A typical problem in small developing economies like that of Pakistan is that annual sales are much smaller, and the park size is much larger. Thus, there is a larger market potential in replacement and conversion. There would be opportunities in the area of conversion of conventional automotive to EVs. Two-wheelers and buses have this potential. Standardisation is likely to help create economies of scale. The main components in EVs are electric motors and battery (with and without regenerative braking).

Thailand is a developing country with a population of 70 million and per capita GDP of $8356 (nominal). It has only 60 percent of the area as that of Pakistan. It is the eleventh largest producer of automotive in the world. Thailand hosts some 35 automotive brands, national and international. In 2020, it produced around three million automotive units out of which more than one million units were exported. Thailand has more than 1,800 vendor companies out of which one-third is tier-1 suppliers and two-thirds are tier-2 and 3 suppliers.

There are other successful examples of Malaysia and Turkey in the automotive sector. Similarly, Iran and Turkey have developed their automotive sectors in an impressive manner, reaching the mark of 1.5 million vehicles per year with a very sizeable level of local content. Under the Regional Cooperation for Development (RCD) – now the Economic Cooperation Organisation (ECO) – there used to be a joint programme of co-production among three countries – Iran, Turkey and Pakistan – under which a ball-bearing company was established in Pakistan.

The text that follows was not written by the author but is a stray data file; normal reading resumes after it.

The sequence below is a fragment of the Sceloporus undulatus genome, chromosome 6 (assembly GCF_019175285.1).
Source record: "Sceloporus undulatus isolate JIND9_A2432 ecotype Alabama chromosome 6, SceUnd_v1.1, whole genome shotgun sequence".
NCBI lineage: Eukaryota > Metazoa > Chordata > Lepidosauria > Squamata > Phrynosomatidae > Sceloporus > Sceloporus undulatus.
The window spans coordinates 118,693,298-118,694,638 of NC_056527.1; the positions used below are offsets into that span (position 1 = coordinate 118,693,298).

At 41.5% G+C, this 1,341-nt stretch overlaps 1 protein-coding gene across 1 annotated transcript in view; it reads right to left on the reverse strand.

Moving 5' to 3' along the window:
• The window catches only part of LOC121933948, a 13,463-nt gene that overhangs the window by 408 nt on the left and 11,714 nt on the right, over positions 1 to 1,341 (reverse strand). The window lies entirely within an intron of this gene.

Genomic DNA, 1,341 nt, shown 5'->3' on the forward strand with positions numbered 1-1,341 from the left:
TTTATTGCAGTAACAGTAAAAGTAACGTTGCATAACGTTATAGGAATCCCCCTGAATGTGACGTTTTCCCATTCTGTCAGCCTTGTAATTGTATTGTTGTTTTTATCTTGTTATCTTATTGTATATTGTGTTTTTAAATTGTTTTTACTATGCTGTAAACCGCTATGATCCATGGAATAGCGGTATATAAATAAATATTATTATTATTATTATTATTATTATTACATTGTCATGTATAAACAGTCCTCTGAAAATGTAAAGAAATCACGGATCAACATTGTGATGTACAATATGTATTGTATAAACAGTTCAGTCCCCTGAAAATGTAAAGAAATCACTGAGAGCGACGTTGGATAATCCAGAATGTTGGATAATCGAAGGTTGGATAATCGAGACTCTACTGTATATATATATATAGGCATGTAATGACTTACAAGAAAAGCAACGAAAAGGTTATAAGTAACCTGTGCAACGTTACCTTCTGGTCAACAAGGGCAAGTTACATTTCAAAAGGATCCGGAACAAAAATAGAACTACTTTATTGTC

By comparison, Pakistan could not achieve much despite an early start in the automotive sector in the 1960s. Its smaller market size was quoted to be one of the reasons for its failure. The total automotive market production is limited to 250,000 units per year, even today. However, cheaper Chinese motorcycles have helped expand the demand rather steeply in the last 10 years. Motorcycle demand and production has reached two million units per year which has opened the doors of opportunities in indigenisation and exports, especially in the area of EV bikes.

However, there appears to be more excitement among traders, investors and the environmental lobby than among potential EV buyers. While the EV car potential in developing countries appear to be questionable in the short- to medium-term, there appears to be some optimism for EV motorcycles. But last year’s sales of EV motorcycles in Pakistan were 10,000 units only. Let us review the EV status in India which might have some relevance to us. In India, gasoline prices are relatively higher than in Pakistan. There should be a stronger economic incentive in India to switch to EV motorcycles. Last year’s sales of EV motorcycles in India were limited to 150,000 or 1.1 percent of the two-wheeler market. The installed capacity of EV motorcycle manufacturing units is already 2.5 million, more than 15 times the demand. The emerging oil market will possibly determine a switchover to EVs.

The EV industry can have a multiplier effect in other areas as well. EVs require li-ion batteries, which are required in other areas of the economy, like electric storage, communication infrastructure, etc. EVs will boost electricity demand, and we already have excess capacity in the power sector, which has partly given rise to the circular debt issue. A lower night-time tariff for EV charging at home will go a long way in boosting the utilisation of the unused capacity and incentivising use of EVs by lower-income groups using motorcycles. This would also reduce expensive oil imports and have a significant downward effect on roadside pollution.

To be continued

Email: akhtarali1949@gmail.com

Syed Akhtar Ali, "The future of electric vehicles [Part I]," The News. 2022-03-29.
Keywords: Economics , Economic growth , Economic Cooperation , Developing economies , Traders , Imports , Exports , Pakistan , RCD , ECO , BYD